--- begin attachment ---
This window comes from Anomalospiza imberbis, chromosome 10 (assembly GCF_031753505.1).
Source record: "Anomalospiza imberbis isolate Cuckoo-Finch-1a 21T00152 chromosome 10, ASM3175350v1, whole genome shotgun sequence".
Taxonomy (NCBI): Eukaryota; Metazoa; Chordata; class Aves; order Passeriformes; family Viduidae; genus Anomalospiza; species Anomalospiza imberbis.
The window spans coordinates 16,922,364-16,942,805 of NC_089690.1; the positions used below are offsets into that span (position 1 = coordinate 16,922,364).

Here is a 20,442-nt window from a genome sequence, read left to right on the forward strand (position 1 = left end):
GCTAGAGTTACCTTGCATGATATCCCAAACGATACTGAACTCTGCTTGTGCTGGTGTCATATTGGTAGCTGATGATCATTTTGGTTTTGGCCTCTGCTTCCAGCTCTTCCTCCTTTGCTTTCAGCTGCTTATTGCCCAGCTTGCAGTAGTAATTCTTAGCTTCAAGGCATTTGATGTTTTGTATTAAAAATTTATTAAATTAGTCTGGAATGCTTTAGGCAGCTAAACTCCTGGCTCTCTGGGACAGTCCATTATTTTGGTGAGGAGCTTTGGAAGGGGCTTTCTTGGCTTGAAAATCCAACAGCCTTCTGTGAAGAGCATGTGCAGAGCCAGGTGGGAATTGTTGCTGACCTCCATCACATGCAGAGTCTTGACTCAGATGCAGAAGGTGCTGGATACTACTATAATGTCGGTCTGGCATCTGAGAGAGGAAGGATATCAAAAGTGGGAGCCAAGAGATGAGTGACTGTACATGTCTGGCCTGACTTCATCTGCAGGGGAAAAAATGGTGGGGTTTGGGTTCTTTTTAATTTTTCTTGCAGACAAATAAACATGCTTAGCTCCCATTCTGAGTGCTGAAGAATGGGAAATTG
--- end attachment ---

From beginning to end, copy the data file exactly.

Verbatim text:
This window comes from Anomalospiza imberbis, chromosome 10 (assembly GCF_031753505.1).
Source record: "Anomalospiza imberbis isolate Cuckoo-Finch-1a 21T00152 chromosome 10, ASM3175350v1, whole genome shotgun sequence".
Taxonomy (NCBI): Eukaryota; Metazoa; Chordata; class Aves; order Passeriformes; family Viduidae; genus Anomalospiza; species Anomalospiza imberbis.
The window spans coordinates 16,922,364-16,942,805 of NC_089690.1; the positions used below are offsets into that span (position 1 = coordinate 16,922,364).

Here is a 20,442-nt window from a genome sequence, read left to right on the forward strand (position 1 = left end):
GCTAGAGTTACCTTGCATGATATCCCAAACGATACTGAACTCTGCTTGTGCTGGTGTCATATTGGTAGCTGATGATCATTTTGGTTTTGGCCTCTGCTTCCAGCTCTTCCTCCTTTGCTTTCAGCTGCTTATTGCCCAGCTTGCAGTAGTAATTCTTAGCTTCAAGGCATTTGATGTTTTGTATTAAAAATTTATTAAATTAGTCTGGAATGCTTTAGGCAGCTAAACTCCTGGCTCTCTGGGACAGTCCATTATTTTGGTGAGGAGCTTTGGAAGGGGCTTTCTTGGCTTGAAAATCCAACAGCCTTCTGTGAAGAGCATGTGCAGAGCCAGGTGGGAATTGTTGCTGACCTCCATCACATGCAGAGTCTTGACTCAGATGCAGAAGGTGCTGGATACTACTATAATGTCGGTCTGGCATCTGAGAGAGGAAGGATATCAAAAGTGGGAGCCAAGAGATGAGTGACTGTACATGTCTGGCCTGACTTCATCTGCAGGGGAAAAAATGGTGGGGTTTGGGTTCTTTTTAATTTTTCTTGCAGACAAATAAACATGCTTAGCTCCCATTCTGAGTGCTGAAGAATGGGAAATTG